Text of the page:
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Old 12-03-2014, 07:15 AM   #1
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Baker's Percentages?

Long story short, I stepped on a nail Monday night while feeding the woodstove. So, yesterday I spent the day on the couch reading cookbooks. I have a copy of Professional Cooking. Since it is baking season, I thought I'd check out Chapter 24. In this chapter, baker's percentages are explained. Wondering if anyone has converted "home" recipes to baker's percentages.

I have all the ingredients to make my grandma's brown sugar shortbread cookies. I thought I'd weigh all the ingredients and make her recipe according to baker's percentages and another batch the conventional way and see which I like better. I'd love to have a discussion on baker's percentages and how to use those for home baking.

(Baking is a much more interesting pursuit than painting--I hate painting and it takes me forever to get one room painted--one down, four to go).
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Old 12-03-2014, 08:06 AM   #2
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Nail, ouch! Recent Tetanus I assume?

I've only used percentages when I worked in a commercial bakery as all our recipes (formulas) were set up at such. I have to admit I love working this way. So, I don't have a straight comparison.
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Old 12-03-2014, 08:32 AM   #3
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This was new to me.

I had to do a little reading!

Baker's percentage | King Arthur Flour
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Old 12-03-2014, 09:45 AM   #4
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I make my bread and pizza dough with formulas. Generally speaking, if I use a "baking" ingredient I weigh it, even if I am not baking.

About the only exception is when I am dusting things for frying, then I just dump a scoop of flour in a big zip lock bag.
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Old 12-03-2014, 10:10 AM   #5
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Quote:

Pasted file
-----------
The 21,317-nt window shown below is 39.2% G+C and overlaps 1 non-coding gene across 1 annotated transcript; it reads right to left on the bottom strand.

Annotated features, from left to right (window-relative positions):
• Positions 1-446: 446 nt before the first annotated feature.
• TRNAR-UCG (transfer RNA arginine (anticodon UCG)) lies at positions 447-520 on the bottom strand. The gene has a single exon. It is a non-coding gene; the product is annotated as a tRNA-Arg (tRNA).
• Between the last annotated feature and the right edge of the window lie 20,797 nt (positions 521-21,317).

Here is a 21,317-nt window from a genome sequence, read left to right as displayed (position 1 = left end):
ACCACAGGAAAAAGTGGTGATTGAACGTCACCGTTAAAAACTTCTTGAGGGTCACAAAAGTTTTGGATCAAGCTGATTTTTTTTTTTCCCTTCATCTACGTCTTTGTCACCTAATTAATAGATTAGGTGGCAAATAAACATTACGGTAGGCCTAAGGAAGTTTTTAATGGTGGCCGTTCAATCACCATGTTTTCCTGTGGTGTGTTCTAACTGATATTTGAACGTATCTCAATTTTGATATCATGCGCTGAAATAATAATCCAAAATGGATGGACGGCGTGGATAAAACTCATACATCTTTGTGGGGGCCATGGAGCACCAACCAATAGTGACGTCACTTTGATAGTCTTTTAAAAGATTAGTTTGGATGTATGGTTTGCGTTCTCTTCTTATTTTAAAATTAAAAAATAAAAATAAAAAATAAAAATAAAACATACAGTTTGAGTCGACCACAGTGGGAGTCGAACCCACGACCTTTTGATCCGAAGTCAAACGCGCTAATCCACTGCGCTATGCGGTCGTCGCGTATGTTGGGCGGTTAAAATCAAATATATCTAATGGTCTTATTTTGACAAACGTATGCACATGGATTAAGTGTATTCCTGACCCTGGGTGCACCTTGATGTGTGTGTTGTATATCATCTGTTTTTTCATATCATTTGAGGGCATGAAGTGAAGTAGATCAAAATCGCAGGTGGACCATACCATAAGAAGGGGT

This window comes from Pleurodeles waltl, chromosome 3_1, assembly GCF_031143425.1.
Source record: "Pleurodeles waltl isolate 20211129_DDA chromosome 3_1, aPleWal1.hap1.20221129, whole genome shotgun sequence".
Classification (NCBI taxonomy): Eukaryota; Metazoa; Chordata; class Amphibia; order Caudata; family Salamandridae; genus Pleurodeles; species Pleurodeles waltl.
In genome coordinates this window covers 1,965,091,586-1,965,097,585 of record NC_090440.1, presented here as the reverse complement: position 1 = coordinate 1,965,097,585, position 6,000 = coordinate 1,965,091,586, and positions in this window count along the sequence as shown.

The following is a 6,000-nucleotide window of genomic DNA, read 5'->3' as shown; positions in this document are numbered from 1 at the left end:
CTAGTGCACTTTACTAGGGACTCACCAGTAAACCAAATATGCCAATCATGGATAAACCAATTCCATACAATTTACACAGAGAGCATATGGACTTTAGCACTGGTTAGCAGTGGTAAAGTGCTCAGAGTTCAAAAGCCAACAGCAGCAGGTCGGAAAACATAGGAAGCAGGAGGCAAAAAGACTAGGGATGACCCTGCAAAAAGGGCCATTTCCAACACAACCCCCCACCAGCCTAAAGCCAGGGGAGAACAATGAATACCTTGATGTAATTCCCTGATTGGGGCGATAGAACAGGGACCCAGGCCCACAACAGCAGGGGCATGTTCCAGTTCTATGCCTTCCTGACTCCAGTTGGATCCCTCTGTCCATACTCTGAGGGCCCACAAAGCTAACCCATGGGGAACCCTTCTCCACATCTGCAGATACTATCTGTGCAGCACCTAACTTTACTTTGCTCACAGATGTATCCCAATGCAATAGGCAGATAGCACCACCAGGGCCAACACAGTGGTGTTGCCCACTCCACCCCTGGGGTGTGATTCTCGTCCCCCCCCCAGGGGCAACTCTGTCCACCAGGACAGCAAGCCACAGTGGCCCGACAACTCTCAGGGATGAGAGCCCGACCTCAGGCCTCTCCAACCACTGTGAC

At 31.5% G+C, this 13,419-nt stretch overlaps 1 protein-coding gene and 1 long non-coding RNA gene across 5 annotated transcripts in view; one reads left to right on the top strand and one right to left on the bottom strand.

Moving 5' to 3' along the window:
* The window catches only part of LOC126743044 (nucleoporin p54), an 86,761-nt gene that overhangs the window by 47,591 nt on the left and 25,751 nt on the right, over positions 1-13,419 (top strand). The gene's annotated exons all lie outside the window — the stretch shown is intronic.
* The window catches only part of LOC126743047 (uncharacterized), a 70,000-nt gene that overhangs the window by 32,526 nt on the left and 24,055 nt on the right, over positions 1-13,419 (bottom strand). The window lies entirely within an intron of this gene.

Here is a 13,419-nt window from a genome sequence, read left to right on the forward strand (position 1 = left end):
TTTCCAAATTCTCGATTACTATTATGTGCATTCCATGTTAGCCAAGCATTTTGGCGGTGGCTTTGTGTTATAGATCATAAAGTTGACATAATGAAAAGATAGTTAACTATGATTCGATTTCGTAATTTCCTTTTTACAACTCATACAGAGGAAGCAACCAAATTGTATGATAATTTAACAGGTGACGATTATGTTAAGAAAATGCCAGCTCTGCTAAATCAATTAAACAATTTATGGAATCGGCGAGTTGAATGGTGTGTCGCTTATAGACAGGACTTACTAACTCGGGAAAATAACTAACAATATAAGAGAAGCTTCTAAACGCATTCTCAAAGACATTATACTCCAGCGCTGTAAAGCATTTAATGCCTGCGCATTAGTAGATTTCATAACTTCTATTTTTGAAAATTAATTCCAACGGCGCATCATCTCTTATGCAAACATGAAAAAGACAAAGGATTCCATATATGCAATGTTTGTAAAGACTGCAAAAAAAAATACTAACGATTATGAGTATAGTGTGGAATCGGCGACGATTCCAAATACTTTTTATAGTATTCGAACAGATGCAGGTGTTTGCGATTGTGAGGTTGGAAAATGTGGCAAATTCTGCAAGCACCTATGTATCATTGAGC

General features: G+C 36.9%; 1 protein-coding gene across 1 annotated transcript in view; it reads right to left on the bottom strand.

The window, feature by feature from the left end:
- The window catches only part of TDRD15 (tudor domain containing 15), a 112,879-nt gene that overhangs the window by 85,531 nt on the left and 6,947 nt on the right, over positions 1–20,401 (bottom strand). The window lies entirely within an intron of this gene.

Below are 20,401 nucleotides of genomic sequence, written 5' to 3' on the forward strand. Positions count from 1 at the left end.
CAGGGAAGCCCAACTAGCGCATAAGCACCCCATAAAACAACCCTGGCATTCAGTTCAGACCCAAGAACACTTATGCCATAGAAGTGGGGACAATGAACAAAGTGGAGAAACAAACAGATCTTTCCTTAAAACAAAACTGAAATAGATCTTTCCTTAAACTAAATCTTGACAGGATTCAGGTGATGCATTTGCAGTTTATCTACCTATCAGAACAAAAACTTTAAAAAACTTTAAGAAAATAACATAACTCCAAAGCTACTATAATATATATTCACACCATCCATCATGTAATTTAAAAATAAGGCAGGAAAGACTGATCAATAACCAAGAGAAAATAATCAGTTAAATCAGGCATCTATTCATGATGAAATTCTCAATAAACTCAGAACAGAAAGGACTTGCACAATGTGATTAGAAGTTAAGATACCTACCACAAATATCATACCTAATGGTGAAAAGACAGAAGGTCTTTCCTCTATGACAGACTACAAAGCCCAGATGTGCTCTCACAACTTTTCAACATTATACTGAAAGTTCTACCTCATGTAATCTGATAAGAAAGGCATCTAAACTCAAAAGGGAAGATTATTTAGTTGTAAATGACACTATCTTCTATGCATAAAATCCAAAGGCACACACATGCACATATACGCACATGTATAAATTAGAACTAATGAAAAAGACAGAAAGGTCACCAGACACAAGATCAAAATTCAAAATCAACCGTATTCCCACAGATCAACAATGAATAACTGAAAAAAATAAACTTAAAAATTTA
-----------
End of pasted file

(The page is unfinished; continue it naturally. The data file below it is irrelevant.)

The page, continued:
Originally Posted by FrankZ View Post
I make my bread and pizza dough with formulas. Generally speaking, if I use a "baking" ingredient I weigh it, even if I am not baking.

About the only exception is when I am dusting things for frying, then I just dump a scoop of flour in a big zip lock bag.
That is certainly a good idea, but how do you get the weights in the first place. I would love to be able to use weights for bread machine in particular, so that I don't have to make any adjustments as if does the first mix. However, virtually all of my machine cookbooks use volume measurements, so converting them can be a bit of estimation, putting me right back where I started.

Flour in particular - weight changes according to how well packed it is, and even how humid it is. Trying to convert 1 cup into a finite weight that works every time seems little different than trying measure a spoonful of fog.
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Old 12-03-2014, 10:20 AM   #6
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...Flour in particular - weight changes according to how well packed it is, and even how humid it is...
Look at the nutrition label on the flour bag. It will tell you the serving size in cups and grams. That provides the info you need to convert. e.g. 1/4 cup = 30 grams.
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Old 12-03-2014, 10:22 AM   #7
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If you have a recipe from a reliable source, wouldn't you assume that percentages had been applied to create the measurements in the ingredient list?
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Old 12-03-2014, 10:43 AM   #8
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Quote:
Originally Posted by PrincessFiona60 View Post
Nail, ouch! Recent Tetanus I assume?

I've only used percentages when I worked in a commercial bakery as all our recipes (formulas) were set up at such. I have to admit I love working this way. So, I don't have a straight comparison.
2008 re: tetanus shot. Checking for infection and taking my temp. Blah. I have a dr apt tomorrow--I'm still in the 72-hour zone then. I am also getting a 'script for a shingles vaccine.

I "think" formulas make a lot more sense, just trying to figure out how to adjust the recipes I have to a formula...obviously, I have found a new way to procrastinate not to paint the remaining parts of the house...
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Old 12-03-2014, 11:14 AM   #9
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...I "think" formulas make a lot more sense, just trying to figure out how to adjust the recipes I have to a formula...
If your starting point is a proven recipe, I don't understand why you need this method at all.
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Old 12-03-2014, 12:29 PM   #10
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I learned about them in culinary school. I think the best application for them is when you need to scale large recipes up or down; it's easier to multiply and divide percentages than try to measure odd fractions of tablespoons or cups like 3/8 or 13/16. But I don't think it's very useful for home baking.
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